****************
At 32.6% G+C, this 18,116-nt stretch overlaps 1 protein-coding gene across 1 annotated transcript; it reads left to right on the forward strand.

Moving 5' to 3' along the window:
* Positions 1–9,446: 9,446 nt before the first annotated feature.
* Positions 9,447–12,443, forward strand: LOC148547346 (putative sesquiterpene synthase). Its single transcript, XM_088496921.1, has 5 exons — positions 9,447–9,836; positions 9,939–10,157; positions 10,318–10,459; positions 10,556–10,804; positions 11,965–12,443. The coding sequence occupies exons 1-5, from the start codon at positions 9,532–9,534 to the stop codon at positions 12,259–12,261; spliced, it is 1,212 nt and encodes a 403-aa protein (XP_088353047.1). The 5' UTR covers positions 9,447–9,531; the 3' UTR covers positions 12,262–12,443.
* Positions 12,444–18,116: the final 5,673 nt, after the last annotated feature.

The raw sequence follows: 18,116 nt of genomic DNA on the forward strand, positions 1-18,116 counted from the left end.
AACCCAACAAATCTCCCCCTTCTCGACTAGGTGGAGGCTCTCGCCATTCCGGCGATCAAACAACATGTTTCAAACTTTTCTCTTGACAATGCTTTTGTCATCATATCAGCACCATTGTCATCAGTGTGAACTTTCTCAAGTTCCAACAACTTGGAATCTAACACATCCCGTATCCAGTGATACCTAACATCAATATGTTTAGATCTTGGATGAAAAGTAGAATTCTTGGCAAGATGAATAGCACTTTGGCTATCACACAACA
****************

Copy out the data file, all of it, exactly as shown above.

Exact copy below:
At 32.6% G+C, this 18,116-nt stretch overlaps 1 protein-coding gene across 1 annotated transcript; it reads left to right on the forward strand.

Moving 5' to 3' along the window:
* Positions 1–9,446: 9,446 nt before the first annotated feature.
* Positions 9,447–12,443, forward strand: LOC148547346 (putative sesquiterpene synthase). Its single transcript, XM_088496921.1, has 5 exons — positions 9,447–9,836; positions 9,939–10,157; positions 10,318–10,459; positions 10,556–10,804; positions 11,965–12,443. The coding sequence occupies exons 1-5, from the start codon at positions 9,532–9,534 to the stop codon at positions 12,259–12,261; spliced, it is 1,212 nt and encodes a 403-aa protein (XP_088353047.1). The 5' UTR covers positions 9,447–9,531; the 3' UTR covers positions 12,262–12,443.
* Positions 12,444–18,116: the final 5,673 nt, after the last annotated feature.

The raw sequence follows: 18,116 nt of genomic DNA on the forward strand, positions 1-18,116 counted from the left end.
AACCCAACAAATCTCCCCCTTCTCGACTAGGTGGAGGCTCTCGCCATTCCGGCGATCAAACAACATGTTTCAAACTTTTCTCTTGACAATGCTTTTGTCATCATATCAGCACCATTGTCATCAGTGTGAACTTTCTCAAGTTCCAACAACTTGGAATCTAACACATCCCGTATCCAGTGATACCTAACATCAATATGTTTAGATCTTGGATGAAAAGTAGAATTCTTGGCAAGATGAATAGCACTTTGGCTATCACACAACA